Mechanically, industrial robots may like an arm with two or more joints terminated by an end effector that interacts with the environment. But they are ultimately complex cyber-physical systems (CPSs) that include multiple mechanical actuators, controllers, sensors, networks and remote robot controllers, complex programming, and human interaction devices.
Like all industrial devices, robots are designed according to strict physical security and safety standards to work in rough conditions with extreme temperatures, vibrations, and electromagnetic noise. The inherent complexities of industrial robots open up novel opportunities for remote or local cyber attackers.
Any software vulnerability in the devices, therefore, can have serious consequences, ranging from the simple compromise of controlling machines to massive financial damages and even damages to critical goods or production chains.
Industrial robots were originally conceived to be isolated. Today, they have evolved and are physically connected to a corporate network or the Internet via a controller that controls their operations, and its subsystems through which operators interact (e.g., joysticks, switches, or I/O and diagnostic ports).
These interconnections expose the systems to a world of cyber-attacks and vulnerabilities. Exploiting these vulnerabilities, remote or local cyber attackers can violate the “Laws of Robotics” to a point where they alter or introduce minor defects in the manufactured product, disrupt operations, physically damage the robot, steel industry secrets, or injure human operators.
Researches have already found a sheer number of such vulnerabilities on industrial robots found in large and mid sized enterprises in sectors like automotive, aerospace, defense, pharmaceutical, packaging and palletizing, distribution centers, etc. Those vulnerabilities include unsecured networks, weak authentication, naive cryptography, memory corruption, missing code signing, poor runtime isolation, etc.
In this post, we will explain four common robot-specific cyber attacks under normal circumstances.
1. Altering the control-loop parameters
In this attack, an attacker gets access to the kinematics and configuration file and modify the parameters to alter the control system, causing an extreme modification or violation in functional and safety requirements. As a result of this servo motor level attack, the robot begins to move unexpectedly or inaccurately.
To ensure that the robots closely follow the desired trajectory, the manufacturers adopt closed-loop control detuning techniques such as PID and PIV to make the controlled variable follow as closely as possible a reference signal. Through tuning, the controller slowly perfects the values of its parameters and reaches the desired position.
Speed and position are controlled by open-loop control parameters. This means that any change in the configuration will directly and immediately affect the output. Attackers tampering the parameters leads to controller instability, frequent overshoots, violation of safety properties, and mechanical solicitations that could induce robot breakage.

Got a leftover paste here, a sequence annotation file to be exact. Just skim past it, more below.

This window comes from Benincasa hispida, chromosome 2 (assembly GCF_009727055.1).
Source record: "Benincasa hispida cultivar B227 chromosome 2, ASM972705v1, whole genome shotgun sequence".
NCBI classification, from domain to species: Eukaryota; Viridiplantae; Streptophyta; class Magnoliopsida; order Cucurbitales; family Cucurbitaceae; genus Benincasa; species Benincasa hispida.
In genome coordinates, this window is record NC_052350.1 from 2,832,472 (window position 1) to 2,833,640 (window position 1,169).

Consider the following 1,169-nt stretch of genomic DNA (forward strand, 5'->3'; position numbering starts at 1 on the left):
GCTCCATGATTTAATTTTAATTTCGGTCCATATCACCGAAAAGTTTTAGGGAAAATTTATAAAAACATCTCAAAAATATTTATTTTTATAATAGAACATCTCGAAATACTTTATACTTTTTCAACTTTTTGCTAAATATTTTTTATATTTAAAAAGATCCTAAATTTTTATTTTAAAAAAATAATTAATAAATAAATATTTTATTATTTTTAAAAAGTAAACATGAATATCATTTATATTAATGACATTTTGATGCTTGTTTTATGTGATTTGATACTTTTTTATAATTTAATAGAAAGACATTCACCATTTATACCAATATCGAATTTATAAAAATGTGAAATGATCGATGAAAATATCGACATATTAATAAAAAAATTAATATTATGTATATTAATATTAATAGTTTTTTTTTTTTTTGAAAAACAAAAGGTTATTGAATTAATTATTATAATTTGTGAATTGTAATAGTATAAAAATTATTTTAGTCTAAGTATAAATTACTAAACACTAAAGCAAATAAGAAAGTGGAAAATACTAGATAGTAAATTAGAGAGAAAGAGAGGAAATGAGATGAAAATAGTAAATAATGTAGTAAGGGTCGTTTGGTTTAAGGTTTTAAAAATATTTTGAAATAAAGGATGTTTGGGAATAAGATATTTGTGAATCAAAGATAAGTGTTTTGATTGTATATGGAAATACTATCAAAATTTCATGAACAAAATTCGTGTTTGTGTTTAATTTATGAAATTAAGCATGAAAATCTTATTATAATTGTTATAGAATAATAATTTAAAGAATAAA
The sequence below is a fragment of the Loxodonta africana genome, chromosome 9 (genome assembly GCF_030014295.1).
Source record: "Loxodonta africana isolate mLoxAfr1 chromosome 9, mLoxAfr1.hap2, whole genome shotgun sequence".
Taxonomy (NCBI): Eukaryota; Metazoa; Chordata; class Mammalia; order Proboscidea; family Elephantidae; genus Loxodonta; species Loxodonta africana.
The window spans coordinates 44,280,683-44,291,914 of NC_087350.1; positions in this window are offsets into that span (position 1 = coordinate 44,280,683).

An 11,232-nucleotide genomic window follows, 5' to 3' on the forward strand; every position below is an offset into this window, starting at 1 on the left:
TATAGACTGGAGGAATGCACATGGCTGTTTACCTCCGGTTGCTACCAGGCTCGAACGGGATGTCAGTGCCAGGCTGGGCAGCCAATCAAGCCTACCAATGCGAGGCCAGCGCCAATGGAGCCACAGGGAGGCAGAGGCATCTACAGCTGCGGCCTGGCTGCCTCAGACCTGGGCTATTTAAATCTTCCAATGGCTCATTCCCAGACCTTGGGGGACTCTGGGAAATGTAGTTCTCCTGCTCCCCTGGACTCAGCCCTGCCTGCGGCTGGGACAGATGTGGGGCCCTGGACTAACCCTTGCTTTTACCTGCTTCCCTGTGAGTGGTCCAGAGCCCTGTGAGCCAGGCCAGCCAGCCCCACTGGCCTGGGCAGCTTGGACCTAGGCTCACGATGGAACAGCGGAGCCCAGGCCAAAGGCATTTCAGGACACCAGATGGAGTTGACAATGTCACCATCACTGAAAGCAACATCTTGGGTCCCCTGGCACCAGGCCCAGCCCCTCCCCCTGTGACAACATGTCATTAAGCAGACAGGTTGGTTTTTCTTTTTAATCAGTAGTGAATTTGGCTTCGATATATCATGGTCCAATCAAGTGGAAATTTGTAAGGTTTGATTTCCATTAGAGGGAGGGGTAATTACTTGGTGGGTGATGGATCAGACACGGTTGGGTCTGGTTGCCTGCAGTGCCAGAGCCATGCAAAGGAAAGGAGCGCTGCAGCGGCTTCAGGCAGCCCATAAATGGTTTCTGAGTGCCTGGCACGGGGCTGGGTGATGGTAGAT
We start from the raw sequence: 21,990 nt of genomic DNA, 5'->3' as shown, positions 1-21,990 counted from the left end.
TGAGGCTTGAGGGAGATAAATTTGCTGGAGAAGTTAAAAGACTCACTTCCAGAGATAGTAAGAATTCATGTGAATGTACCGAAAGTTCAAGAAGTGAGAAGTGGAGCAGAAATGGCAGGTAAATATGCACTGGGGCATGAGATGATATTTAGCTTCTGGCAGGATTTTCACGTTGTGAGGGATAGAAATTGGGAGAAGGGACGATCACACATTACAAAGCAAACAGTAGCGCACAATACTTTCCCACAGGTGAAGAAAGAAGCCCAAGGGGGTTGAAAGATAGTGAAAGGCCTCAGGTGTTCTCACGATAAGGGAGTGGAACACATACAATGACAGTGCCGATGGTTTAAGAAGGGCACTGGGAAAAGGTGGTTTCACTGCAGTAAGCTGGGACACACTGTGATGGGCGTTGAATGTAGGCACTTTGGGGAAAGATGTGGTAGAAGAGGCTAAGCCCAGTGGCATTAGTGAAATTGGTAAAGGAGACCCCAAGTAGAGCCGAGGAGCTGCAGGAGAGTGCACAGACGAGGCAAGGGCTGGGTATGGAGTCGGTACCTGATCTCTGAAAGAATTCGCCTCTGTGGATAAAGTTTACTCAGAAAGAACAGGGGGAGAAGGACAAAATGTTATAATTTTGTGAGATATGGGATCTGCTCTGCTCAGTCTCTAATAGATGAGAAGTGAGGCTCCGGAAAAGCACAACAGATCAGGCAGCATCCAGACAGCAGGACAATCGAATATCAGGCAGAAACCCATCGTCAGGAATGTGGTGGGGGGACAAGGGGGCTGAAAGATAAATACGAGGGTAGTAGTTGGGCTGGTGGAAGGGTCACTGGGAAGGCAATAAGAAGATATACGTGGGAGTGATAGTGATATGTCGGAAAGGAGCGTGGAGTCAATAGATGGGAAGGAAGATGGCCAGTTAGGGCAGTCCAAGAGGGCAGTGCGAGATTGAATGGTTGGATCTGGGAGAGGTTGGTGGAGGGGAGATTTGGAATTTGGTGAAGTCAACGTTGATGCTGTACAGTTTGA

2. Tampering with calibration parameters
When the robot is connected to a controller for the first time, its sensing equipment needs calibration. The controller uses the calibration data to understand the precise axes position and compute for errors when triggering servo motors. The attacker targets the calibration parameters and changes the sensory processing and knowledge model levels, causing the robot to move unexpectedly or inaccurately.
3. Tampering with the production logic
This refers to the manipulation of the functional model, such as the task program that embeds the production logic. Using an authentication-bypass vulnerability, the attacker can leverage a file system to arbitrarily alter the program executed by the robot to stealthily introduce a flaw that could insert small defects, modify a workpiece, or fully compromise a company’s manufacturing process.
4. Altering the robot status
It is mandatory that the operator interface should provide real-time information about all safety-critical conditions like operational mode (manual/automatic) and motor state (on/off). Most operator interfaces are software, without any electrical components. Any interference in the user interface (UI) can hide or change the true robot status, fooling operators into making wrong risk evaluations and creating a substantial safety hazard. Similar dangers can occur if an attacker manipulates the true robot status of the robot.
Some of the common robot components that can cause vulnerabilities are;
- USB port
- Ethernet: LAN service port
- LAN port
- Wireless access to remote service facilities
- WAN access to non-firewalled LAN port
- WAN access to remote service facilities
Let’s sum up. Industrial robot standards emphasize safety requirements for all industrial robots, such as emergency stopping functions, e-stop features, pendant controls, speed bounds, etc. Sadly, these standards do not explicitly consider cybersecurity threats and their possible impacts. Some safety standards, however, have mild security implications without explicitly accounting for adversarial control. Therefore, we recommend that these standards should be reexamined to ensure a secure architecture to prevent robot-specific cyber attacks, without sacrificing robot functionalities.